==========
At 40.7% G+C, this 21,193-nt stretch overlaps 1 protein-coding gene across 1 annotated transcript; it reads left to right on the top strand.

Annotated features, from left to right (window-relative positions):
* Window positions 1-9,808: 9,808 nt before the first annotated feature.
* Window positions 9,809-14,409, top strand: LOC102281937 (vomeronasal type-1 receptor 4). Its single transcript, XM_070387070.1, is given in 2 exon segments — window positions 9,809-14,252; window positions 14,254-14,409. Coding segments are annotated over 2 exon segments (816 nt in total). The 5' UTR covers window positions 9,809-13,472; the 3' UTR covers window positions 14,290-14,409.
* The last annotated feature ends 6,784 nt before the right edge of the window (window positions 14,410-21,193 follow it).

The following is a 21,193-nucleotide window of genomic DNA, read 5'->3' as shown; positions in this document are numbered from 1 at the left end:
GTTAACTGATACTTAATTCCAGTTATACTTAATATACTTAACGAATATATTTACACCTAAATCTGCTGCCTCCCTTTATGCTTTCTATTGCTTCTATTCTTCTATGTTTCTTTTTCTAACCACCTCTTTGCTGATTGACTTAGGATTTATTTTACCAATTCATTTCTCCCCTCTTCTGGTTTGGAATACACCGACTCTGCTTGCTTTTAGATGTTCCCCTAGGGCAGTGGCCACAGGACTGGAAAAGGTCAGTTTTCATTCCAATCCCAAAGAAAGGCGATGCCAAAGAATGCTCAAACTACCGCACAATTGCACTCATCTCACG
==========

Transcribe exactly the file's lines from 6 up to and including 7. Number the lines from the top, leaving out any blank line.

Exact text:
The following is a 21,193-nucleotide window of genomic DNA, read 5'->3' as shown; positions in this document are numbered from 1 at the left end:
GTTAACTGATACTTAATTCCAGTTATACTTAATATACTTAACGAATATATTTACACCTAAATCTGCTGCCTCCCTTTATGCTTTCTATTGCTTCTATTCTTCTATGTTTCTTTTTCTAACCACCTCTTTGCTGATTGACTTAGGATTTATTTTACCAATTCATTTCTCCCCTCTTCTGGTTTGGAATACACCGACTCTGCTTGCTTTTAGATGTTCCCCTAGGGCAGTGGCCACAGGACTGGAAAAGGTCAGTTTTCATTCCAATCCCAAAGAAAGGCGATGCCAAAGAATGCTCAAACTACCGCACAATTGCACTCATCTCACG